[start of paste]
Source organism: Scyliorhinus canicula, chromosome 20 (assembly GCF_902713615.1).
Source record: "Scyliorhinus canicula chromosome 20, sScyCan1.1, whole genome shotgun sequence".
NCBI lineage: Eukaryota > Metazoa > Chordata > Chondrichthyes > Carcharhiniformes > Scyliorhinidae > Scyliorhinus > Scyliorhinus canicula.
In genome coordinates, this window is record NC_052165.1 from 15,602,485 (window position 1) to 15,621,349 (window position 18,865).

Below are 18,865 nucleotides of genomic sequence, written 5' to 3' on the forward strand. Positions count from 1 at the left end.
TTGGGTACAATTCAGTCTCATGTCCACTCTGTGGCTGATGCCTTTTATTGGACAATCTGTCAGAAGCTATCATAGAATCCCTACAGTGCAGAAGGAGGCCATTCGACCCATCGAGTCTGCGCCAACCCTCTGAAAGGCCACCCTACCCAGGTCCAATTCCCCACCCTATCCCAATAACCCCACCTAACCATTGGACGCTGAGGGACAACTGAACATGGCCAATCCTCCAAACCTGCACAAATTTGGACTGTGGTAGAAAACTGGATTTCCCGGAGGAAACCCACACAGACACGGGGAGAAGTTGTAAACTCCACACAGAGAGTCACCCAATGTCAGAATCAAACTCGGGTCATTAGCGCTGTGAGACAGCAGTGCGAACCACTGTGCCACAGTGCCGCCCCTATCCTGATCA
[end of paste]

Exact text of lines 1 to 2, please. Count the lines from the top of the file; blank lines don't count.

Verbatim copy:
Source organism: Scyliorhinus canicula, chromosome 20 (assembly GCF_902713615.1).
Source record: "Scyliorhinus canicula chromosome 20, sScyCan1.1, whole genome shotgun sequence".